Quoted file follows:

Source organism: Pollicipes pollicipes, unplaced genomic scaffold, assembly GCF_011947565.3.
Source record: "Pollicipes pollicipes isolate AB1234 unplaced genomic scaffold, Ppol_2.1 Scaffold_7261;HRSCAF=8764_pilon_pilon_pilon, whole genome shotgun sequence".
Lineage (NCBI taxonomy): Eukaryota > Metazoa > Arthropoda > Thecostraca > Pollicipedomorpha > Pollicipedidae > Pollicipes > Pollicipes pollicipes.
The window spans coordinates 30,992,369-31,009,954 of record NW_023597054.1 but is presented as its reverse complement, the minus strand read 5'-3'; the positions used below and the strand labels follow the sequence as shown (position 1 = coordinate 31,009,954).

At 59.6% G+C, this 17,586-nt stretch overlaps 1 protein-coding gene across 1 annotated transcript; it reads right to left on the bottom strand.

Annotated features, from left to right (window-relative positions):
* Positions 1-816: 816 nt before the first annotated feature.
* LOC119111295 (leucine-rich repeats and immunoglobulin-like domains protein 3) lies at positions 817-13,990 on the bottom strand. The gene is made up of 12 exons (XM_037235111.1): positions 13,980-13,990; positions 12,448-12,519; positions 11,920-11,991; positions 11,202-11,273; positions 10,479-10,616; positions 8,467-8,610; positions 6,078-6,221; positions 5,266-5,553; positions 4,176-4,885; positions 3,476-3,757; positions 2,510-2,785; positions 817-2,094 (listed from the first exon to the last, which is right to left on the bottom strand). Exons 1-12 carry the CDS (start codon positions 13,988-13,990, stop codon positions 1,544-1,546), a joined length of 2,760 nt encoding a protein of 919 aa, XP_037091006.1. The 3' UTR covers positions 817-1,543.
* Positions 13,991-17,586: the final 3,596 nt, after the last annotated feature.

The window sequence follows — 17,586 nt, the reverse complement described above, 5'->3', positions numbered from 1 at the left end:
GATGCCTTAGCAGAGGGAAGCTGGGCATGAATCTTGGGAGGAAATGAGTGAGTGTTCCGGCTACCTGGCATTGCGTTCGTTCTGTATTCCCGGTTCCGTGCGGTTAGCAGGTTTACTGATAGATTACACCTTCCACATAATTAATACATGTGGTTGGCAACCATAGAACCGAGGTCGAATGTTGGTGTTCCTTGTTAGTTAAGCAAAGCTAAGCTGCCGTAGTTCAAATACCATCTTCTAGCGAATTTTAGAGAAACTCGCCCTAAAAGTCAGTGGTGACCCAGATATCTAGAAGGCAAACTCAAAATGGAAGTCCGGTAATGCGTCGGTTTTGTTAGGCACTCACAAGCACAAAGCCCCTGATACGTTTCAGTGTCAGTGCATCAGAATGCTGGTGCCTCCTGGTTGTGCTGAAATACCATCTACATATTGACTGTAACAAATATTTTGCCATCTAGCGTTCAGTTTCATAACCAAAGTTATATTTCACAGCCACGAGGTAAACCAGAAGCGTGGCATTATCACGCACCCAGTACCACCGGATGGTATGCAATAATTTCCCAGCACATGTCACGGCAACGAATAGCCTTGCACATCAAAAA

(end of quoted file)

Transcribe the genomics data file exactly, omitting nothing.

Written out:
Source organism: Pollicipes pollicipes, unplaced genomic scaffold, assembly GCF_011947565.3.
Source record: "Pollicipes pollicipes isolate AB1234 unplaced genomic scaffold, Ppol_2.1 Scaffold_7261;HRSCAF=8764_pilon_pilon_pilon, whole genome shotgun sequence".
Lineage (NCBI taxonomy): Eukaryota > Metazoa > Arthropoda > Thecostraca > Pollicipedomorpha > Pollicipedidae > Pollicipes > Pollicipes pollicipes.
The window spans coordinates 30,992,369-31,009,954 of record NW_023597054.1 but is presented as its reverse complement, the minus strand read 5'-3'; the positions used below and the strand labels follow the sequence as shown (position 1 = coordinate 31,009,954).

At 59.6% G+C, this 17,586-nt stretch overlaps 1 protein-coding gene across 1 annotated transcript; it reads right to left on the bottom strand.

Annotated features, from left to right (window-relative positions):
* Positions 1-816: 816 nt before the first annotated feature.
* LOC119111295 (leucine-rich repeats and immunoglobulin-like domains protein 3) lies at positions 817-13,990 on the bottom strand. The gene is made up of 12 exons (XM_037235111.1): positions 13,980-13,990; positions 12,448-12,519; positions 11,920-11,991; positions 11,202-11,273; positions 10,479-10,616; positions 8,467-8,610; positions 6,078-6,221; positions 5,266-5,553; positions 4,176-4,885; positions 3,476-3,757; positions 2,510-2,785; positions 817-2,094 (listed from the first exon to the last, which is right to left on the bottom strand). Exons 1-12 carry the CDS (start codon positions 13,988-13,990, stop codon positions 1,544-1,546), a joined length of 2,760 nt encoding a protein of 919 aa, XP_037091006.1. The 3' UTR covers positions 817-1,543.
* Positions 13,991-17,586: the final 3,596 nt, after the last annotated feature.

The window sequence follows — 17,586 nt, the reverse complement described above, 5'->3', positions numbered from 1 at the left end:
GATGCCTTAGCAGAGGGAAGCTGGGCATGAATCTTGGGAGGAAATGAGTGAGTGTTCCGGCTACCTGGCATTGCGTTCGTTCTGTATTCCCGGTTCCGTGCGGTTAGCAGGTTTACTGATAGATTACACCTTCCACATAATTAATACATGTGGTTGGCAACCATAGAACCGAGGTCGAATGTTGGTGTTCCTTGTTAGTTAAGCAAAGCTAAGCTGCCGTAGTTCAAATACCATCTTCTAGCGAATTTTAGAGAAACTCGCCCTAAAAGTCAGTGGTGACCCAGATATCTAGAAGGCAAACTCAAAATGGAAGTCCGGTAATGCGTCGGTTTTGTTAGGCACTCACAAGCACAAAGCCCCTGATACGTTTCAGTGTCAGTGCATCAGAATGCTGGTGCCTCCTGGTTGTGCTGAAATACCATCTACATATTGACTGTAACAAATATTTTGCCATCTAGCGTTCAGTTTCATAACCAAAGTTATATTTCACAGCCACGAGGTAAACCAGAAGCGTGGCATTATCACGCACCCAGTACCACCGGATGGTATGCAATAATTTCCCAGCACATGTCACGGCAACGAATAGCCTTGCACATCAAAAA